Nine times out of ten, when we assumed management from an owner who was friendly with the tenants, the ship was not at all tight.

If you purchased the property with an entity, write the introductory letter on the company letterhead announcing that you have taken over management of the property.  They don't necessarily need to know you bought it.

The letter should contain a brief introduction with a "missiony" statement, where to pay rent, who to contact with an emergency and how to submit a maintenance request.

Then go door to door with the letter and introduce yourself.  Take a copy of the old applications to verify that the contact information is correct (and preferred method of contact), the occupants of each unit are current, and you have the right keys.  Also, ask if they have any outstanding maintenance issues or other concerns that they would like addressed and let them know how it will be dealt with.

We don't touch leases (unless there are outstanding issues like non payment or other violations) until we feel the management is under control.  There may be some units that will cost a lot of money to get market-ready and keeping a long-term below market tenant may be more cost effective for the time being.  You need a little time to make sure you are getting rid of your worst tenants first.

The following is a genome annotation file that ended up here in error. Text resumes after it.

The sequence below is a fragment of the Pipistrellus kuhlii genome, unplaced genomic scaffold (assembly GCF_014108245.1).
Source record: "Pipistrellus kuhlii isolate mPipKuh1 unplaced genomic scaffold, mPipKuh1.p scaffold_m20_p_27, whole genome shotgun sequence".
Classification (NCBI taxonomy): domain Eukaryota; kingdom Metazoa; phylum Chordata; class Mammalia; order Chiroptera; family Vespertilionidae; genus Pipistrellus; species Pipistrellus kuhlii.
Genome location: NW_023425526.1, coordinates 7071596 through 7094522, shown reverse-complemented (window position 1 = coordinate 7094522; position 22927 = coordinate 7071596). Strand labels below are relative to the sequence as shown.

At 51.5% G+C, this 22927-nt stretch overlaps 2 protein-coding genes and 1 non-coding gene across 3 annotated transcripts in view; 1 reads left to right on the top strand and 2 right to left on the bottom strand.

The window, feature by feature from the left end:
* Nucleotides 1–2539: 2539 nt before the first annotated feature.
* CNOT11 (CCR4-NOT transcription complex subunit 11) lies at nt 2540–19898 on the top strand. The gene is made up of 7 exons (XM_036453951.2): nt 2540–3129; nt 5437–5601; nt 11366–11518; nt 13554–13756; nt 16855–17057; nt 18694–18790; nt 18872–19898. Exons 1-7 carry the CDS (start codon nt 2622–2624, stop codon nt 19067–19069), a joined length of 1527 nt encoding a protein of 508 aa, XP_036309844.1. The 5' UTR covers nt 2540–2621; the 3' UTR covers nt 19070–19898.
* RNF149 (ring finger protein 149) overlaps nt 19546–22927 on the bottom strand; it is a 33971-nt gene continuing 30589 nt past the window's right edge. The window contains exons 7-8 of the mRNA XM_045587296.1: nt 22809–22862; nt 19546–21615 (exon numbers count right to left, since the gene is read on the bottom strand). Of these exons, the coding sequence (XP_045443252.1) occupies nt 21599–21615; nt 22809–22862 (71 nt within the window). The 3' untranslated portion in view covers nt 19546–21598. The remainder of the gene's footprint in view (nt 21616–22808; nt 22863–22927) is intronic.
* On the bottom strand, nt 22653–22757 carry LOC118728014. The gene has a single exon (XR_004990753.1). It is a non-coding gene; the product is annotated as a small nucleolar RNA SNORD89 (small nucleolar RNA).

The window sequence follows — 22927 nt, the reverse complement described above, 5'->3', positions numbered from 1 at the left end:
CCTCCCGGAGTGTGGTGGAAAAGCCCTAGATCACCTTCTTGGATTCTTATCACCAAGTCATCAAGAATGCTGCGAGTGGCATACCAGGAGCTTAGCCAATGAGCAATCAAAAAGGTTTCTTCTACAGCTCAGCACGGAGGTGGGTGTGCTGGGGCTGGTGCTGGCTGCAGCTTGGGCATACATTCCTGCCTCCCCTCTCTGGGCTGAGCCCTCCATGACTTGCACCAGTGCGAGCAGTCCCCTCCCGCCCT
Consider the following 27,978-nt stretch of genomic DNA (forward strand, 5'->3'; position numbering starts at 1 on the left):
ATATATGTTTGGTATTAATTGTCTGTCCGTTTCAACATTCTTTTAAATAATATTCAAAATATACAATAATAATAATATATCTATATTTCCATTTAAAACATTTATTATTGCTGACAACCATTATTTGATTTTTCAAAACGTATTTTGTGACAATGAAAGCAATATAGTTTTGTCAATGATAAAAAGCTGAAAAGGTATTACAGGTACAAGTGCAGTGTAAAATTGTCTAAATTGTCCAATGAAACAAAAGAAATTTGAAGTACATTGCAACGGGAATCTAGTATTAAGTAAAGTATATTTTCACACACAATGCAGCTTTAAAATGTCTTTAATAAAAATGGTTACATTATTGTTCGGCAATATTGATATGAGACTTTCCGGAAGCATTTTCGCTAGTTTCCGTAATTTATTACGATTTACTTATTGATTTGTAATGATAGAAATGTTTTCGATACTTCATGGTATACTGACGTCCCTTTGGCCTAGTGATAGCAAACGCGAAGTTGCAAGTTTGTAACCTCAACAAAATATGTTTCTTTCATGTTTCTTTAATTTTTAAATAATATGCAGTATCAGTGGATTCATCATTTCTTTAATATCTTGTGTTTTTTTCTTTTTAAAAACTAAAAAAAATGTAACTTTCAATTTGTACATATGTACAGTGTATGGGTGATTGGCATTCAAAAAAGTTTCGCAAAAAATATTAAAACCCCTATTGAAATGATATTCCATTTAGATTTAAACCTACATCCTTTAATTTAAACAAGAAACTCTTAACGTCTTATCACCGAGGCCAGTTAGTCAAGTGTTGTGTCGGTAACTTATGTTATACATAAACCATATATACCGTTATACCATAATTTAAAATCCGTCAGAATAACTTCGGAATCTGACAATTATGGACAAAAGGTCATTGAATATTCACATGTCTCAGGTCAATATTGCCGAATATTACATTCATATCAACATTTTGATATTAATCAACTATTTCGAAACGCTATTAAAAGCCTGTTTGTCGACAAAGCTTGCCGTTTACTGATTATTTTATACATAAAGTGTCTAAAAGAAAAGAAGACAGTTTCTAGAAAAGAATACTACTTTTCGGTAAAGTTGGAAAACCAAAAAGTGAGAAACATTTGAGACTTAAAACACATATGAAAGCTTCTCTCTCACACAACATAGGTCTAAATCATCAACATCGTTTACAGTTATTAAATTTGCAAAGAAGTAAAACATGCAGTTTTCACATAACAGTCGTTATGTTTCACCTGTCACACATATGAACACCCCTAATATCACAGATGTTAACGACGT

Congrats and good luck!

Wow! Thanks for all of the great input. With the single family units I've managed, I've always done the initial screening and so knew my tenants and their histories. I have leases for this property, but none of the original applications and this is a C area in the high desert of California. When doing the original walk-through, there were some things I'll need to handle (great dane puppy in 900 sf - not on lease, pit bull in different unit, not on lease) - but nothing I'm too worried about.